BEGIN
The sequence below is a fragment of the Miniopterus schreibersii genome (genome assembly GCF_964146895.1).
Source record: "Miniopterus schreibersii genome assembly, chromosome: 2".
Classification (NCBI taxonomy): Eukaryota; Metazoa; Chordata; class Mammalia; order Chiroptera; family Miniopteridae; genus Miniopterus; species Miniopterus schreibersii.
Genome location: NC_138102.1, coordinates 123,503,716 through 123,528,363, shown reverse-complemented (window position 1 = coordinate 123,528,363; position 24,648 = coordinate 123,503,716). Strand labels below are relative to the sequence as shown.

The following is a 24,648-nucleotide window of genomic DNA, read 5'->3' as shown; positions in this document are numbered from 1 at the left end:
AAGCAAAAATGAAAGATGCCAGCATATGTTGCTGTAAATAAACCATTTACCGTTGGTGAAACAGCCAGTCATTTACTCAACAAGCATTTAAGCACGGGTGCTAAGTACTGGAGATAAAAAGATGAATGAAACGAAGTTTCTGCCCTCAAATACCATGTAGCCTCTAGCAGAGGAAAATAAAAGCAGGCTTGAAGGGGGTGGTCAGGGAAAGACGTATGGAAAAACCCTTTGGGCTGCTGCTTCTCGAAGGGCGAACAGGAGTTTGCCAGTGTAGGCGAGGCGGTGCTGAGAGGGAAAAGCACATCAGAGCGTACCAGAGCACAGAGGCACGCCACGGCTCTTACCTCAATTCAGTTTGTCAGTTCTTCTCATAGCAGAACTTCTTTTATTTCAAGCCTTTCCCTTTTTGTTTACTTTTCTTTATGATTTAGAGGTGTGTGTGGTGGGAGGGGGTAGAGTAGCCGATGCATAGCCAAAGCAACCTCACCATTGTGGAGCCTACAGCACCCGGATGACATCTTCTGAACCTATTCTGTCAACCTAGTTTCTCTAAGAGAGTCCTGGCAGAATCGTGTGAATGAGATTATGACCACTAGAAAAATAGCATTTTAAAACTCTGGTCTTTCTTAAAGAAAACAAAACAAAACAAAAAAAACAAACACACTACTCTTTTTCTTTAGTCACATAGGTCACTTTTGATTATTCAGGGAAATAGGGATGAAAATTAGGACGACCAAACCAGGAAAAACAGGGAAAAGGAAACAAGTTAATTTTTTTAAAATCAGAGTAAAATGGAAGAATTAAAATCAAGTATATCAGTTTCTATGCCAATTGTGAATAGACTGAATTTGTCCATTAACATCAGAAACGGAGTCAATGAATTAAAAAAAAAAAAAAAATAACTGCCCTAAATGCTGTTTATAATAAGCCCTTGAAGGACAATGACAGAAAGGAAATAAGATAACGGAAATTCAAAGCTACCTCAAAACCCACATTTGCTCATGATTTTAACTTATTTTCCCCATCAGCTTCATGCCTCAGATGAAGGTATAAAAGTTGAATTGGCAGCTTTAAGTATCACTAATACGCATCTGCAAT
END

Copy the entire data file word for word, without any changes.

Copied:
The sequence below is a fragment of the Miniopterus schreibersii genome (genome assembly GCF_964146895.1).
Source record: "Miniopterus schreibersii genome assembly, chromosome: 2".
Classification (NCBI taxonomy): Eukaryota; Metazoa; Chordata; class Mammalia; order Chiroptera; family Miniopteridae; genus Miniopterus; species Miniopterus schreibersii.
Genome location: NC_138102.1, coordinates 123,503,716 through 123,528,363, shown reverse-complemented (window position 1 = coordinate 123,528,363; position 24,648 = coordinate 123,503,716). Strand labels below are relative to the sequence as shown.

The following is a 24,648-nucleotide window of genomic DNA, read 5'->3' as shown; positions in this document are numbered from 1 at the left end:
AAGCAAAAATGAAAGATGCCAGCATATGTTGCTGTAAATAAACCATTTACCGTTGGTGAAACAGCCAGTCATTTACTCAACAAGCATTTAAGCACGGGTGCTAAGTACTGGAGATAAAAAGATGAATGAAACGAAGTTTCTGCCCTCAAATACCATGTAGCCTCTAGCAGAGGAAAATAAAAGCAGGCTTGAAGGGGGTGGTCAGGGAAAGACGTATGGAAAAACCCTTTGGGCTGCTGCTTCTCGAAGGGCGAACAGGAGTTTGCCAGTGTAGGCGAGGCGGTGCTGAGAGGGAAAAGCACATCAGAGCGTACCAGAGCACAGAGGCACGCCACGGCTCTTACCTCAATTCAGTTTGTCAGTTCTTCTCATAGCAGAACTTCTTTTATTTCAAGCCTTTCCCTTTTTGTTTACTTTTCTTTATGATTTAGAGGTGTGTGTGGTGGGAGGGGGTAGAGTAGCCGATGCATAGCCAAAGCAACCTCACCATTGTGGAGCCTACAGCACCCGGATGACATCTTCTGAACCTATTCTGTCAACCTAGTTTCTCTAAGAGAGTCCTGGCAGAATCGTGTGAATGAGATTATGACCACTAGAAAAATAGCATTTTAAAACTCTGGTCTTTCTTAAAGAAAACAAAACAAAACAAAAAAAACAAACACACTACTCTTTTTCTTTAGTCACATAGGTCACTTTTGATTATTCAGGGAAATAGGGATGAAAATTAGGACGACCAAACCAGGAAAAACAGGGAAAAGGAAACAAGTTAATTTTTTTAAAATCAGAGTAAAATGGAAGAATTAAAATCAAGTATATCAGTTTCTATGCCAATTGTGAATAGACTGAATTTGTCCATTAACATCAGAAACGGAGTCAATGAATTAAAAAAAAAAAAAAAATAACTGCCCTAAATGCTGTTTATAATAAGCCCTTGAAGGACAATGACAGAAAGGAAATAAGATAACGGAAATTCAAAGCTACCTCAAAACCCACATTTGCTCATGATTTTAACTTATTTTCCCCATCAGCTTCATGCCTCAGATGAAGGTATAAAAGTTGAATTGGCAGCTTTAAGTATCACTAATACGCATCTGCAAT